I’ve noticed a trend among people my age: they don’t read for fun.
This is a problem, but not because other media– movies, TV, video games– are inferior. It’s an issue because those who neglect to read miss out on an art form with both practical and aesthetic benefits.
I’ve come up with a few points for a non-reader to consider. These aren’t perfect, and they certainly aren’t empirical. I present them not as a treatise but as a way to begin a “conversation” on how we can get young people– not just primary school students, but college kids as well– to fall in love with literature.
First, a concession: reading is work.
Most of us are lucky enough to understand basic sentences without effort. Reading a book, fiction or non-fiction, is much harder. One paragraph, not to mention a page, contains a number of images and details that the reader must process and store away for later recall. This is a challenge.
Long-time and passionate readers have gotten so used to this operation that it becomes instinctive.
With practice, this can be you. But why do it in the first place?
Obviously, reading leads to better writing. Equally obvious is the importance of writing in the workplace, school, and in life in general.
Good (or at least stylistic) writing is as much about rhythm and sound as it is conveying ideas. By reading the best and brightest authors, you can see what styles work best and from that work to emulate it on your own.
But what about talking? Being able to write a perfect sentence is a good skill, yes, but the average person will spend more time in social situations than typing on a computer.
Thus, having a knack for talking is a must. If you struggle with public speaking, there are coaches, classes, and clubs that can help. But they can only do so much.
Reading is the best way to sit down with a trusted word worker and study their craft. Being exposed to a great writer’s voice– whether somber, vulgar, or crazy– can change your outlook on language and make discourse a little easier.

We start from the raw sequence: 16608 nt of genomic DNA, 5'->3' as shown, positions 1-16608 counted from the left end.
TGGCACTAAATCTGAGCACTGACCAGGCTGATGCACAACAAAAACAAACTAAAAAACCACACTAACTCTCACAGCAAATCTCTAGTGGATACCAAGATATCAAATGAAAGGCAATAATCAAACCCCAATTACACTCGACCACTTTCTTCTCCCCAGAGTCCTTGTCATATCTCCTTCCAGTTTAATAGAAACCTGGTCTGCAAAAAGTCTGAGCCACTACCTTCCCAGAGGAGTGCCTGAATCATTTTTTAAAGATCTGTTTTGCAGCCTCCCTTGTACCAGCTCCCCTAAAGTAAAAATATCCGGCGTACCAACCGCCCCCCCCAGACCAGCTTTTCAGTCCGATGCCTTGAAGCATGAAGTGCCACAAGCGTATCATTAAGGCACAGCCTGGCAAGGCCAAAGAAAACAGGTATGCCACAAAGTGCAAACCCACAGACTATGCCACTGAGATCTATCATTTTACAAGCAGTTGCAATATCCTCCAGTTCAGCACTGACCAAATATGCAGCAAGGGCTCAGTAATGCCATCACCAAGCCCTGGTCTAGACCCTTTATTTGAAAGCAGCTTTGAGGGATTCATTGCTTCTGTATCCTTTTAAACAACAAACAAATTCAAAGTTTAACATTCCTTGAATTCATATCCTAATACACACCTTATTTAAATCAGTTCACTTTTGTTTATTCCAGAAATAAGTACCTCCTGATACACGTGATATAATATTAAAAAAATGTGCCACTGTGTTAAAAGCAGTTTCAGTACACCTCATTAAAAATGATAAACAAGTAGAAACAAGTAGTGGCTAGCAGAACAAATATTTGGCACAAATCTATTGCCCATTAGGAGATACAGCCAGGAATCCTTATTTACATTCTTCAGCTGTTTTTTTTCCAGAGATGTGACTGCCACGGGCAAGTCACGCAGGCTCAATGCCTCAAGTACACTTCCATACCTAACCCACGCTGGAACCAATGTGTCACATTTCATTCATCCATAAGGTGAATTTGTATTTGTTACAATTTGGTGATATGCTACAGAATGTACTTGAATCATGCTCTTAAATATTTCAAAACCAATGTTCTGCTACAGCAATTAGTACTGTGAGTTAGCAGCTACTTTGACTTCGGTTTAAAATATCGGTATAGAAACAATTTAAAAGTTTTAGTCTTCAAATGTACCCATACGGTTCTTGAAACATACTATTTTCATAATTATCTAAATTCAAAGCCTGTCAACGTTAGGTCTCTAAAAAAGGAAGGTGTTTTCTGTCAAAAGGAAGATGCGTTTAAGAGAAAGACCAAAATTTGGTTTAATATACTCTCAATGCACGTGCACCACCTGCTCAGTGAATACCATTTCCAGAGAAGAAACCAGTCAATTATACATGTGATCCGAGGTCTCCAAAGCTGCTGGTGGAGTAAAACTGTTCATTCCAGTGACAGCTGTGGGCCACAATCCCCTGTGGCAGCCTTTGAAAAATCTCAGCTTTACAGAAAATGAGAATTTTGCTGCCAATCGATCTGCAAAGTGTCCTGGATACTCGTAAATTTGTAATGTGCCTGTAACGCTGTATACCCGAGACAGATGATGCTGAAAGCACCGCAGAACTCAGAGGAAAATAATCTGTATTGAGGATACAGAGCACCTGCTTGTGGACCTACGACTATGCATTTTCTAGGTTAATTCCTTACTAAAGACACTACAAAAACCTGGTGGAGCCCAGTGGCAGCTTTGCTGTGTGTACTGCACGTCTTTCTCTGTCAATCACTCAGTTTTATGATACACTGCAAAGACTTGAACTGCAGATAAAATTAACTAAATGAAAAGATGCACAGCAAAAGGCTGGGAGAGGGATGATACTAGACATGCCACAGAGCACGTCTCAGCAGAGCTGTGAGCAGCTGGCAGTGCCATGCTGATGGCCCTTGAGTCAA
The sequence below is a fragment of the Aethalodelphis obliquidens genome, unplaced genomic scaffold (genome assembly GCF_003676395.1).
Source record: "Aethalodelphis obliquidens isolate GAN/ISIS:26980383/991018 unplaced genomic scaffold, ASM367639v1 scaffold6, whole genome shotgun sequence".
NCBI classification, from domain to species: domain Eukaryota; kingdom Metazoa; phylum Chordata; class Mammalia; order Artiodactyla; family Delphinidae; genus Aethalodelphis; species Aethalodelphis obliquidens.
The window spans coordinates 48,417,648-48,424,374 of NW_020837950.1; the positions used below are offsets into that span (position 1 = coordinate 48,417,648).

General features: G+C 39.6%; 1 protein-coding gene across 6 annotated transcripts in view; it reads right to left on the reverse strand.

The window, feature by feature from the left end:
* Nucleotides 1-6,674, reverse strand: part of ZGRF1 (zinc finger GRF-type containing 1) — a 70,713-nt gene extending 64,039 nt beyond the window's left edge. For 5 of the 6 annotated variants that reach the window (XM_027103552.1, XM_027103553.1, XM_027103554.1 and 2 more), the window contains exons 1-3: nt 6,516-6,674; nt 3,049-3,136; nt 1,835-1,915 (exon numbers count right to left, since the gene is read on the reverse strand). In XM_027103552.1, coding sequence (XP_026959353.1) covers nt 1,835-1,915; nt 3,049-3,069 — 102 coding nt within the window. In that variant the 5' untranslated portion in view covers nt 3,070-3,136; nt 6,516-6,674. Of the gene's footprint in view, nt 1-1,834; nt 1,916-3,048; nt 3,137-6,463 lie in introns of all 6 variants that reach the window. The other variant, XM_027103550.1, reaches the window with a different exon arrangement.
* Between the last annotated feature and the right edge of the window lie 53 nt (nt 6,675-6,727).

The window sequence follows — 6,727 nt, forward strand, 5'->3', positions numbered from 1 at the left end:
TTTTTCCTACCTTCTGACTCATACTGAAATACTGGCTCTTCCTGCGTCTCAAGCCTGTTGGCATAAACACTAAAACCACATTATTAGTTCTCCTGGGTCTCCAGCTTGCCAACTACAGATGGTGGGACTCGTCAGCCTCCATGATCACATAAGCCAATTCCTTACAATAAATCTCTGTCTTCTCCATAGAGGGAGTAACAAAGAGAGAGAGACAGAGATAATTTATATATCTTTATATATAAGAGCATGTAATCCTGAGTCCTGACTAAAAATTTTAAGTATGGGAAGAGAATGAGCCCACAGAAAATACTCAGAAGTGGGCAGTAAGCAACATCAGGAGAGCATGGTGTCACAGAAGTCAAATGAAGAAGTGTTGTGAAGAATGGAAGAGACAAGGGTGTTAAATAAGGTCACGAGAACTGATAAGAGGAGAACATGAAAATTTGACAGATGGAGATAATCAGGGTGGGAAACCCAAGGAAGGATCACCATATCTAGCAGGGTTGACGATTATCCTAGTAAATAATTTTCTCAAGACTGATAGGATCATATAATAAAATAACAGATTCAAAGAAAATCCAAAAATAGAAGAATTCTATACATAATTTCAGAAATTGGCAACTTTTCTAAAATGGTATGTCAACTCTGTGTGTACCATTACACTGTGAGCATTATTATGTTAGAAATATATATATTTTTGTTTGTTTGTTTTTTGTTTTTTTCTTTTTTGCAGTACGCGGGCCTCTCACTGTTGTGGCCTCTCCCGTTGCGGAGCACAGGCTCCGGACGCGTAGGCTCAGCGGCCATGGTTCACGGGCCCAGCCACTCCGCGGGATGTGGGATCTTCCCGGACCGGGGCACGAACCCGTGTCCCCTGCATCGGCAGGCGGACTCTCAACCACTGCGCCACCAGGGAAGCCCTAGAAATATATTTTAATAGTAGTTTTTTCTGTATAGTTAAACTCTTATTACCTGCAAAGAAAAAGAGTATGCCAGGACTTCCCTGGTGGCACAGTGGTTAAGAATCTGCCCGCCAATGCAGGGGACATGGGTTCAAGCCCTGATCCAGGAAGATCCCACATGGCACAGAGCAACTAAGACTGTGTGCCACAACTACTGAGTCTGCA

If you spend more time watching MTV than reading books, your speech will likely suffer. The level of discourse on most TV shows, including the news, is… well, low. I imagine even the silliest of airport novels has a higher vocab level than an American TV program.
Sure, quoting Timon of Athens in a boardroom won’t help your reputation too much. But going through the mind-tickling machine that is a Shakespeare play will exercise your talking muscles.
I can’t force you to like literature. No one can. Nor can I explain to you why reading is fun. Pleasure is subjective. But… I’d like to show that books entertain in different ways from film and television.
The fact that reading takes effort is a major turn-off for some. But that critique can be turned into a point of praise if you look at it from a different perspective.
An author is the creator of a book– this we know. But the creator only does part of the work. The writer starts the process, but you, dear reader, finish the book with your own brain.
This, I believe, explains the old “the book was better than the movie” phenomenon. A reader “sees” a novel in the same way a viewer “sees” a movie. Of course, when you watch a film, you’re strapped to a chair and forced to see what the director has decided to show you.
Not to mention that a character’s thoughts, the lifeblood of many great novels, can’t be displayed or spoken on screen. Well, they technically can, but filmmakers and fans in general don’t like that. Film, of course, is a visual medium.
“Now Ethan,” you say, “you’ve somehow convinced me to read more despite your flimsy arguments and straw man attacks.”
“How do I start?”
The first step is to find the right time. Or rather, the right time frame. Promising yourself to read at 8:30 every night is not a good idea. Saying that you’ll read after dinner, or before bed, or on the train… that’s a good idea.
“Print or eBook?”
Well, that’s up to you. At home, I use my iPad. On the road, I read on my phone. I hear some people still like the smelly paper things they sell in stores. That’s fine, too.
“And… are audiobooks fine?”
Sure, why not.
I was once like you. Each day in high school, I had the same after-class routine. I’d plop myself on the couch and play Madden (or Mario) until it was time to go to sleep. I only read two or three non-assigned books when I was an upperclassman.
Soon, when it was time to go to college, I got tired of that. My brain was fried, and more importantly, I felt that I was missing out an entire world of cool stories.
I eased my way into reading more. First it was non-fiction audiobooks. Then it was recordings of classic novels like Huck Finn and Lolita. Then, finally, I got the courage– and energy– to put a book in my hands.
Just do it. Go on Amazon (or to a brick and mortar store) and buy a book. Sit down and enjoy. This sounds like a command– and I guess it kind of is– but if you have the right mindset, being told not to read would be punitive.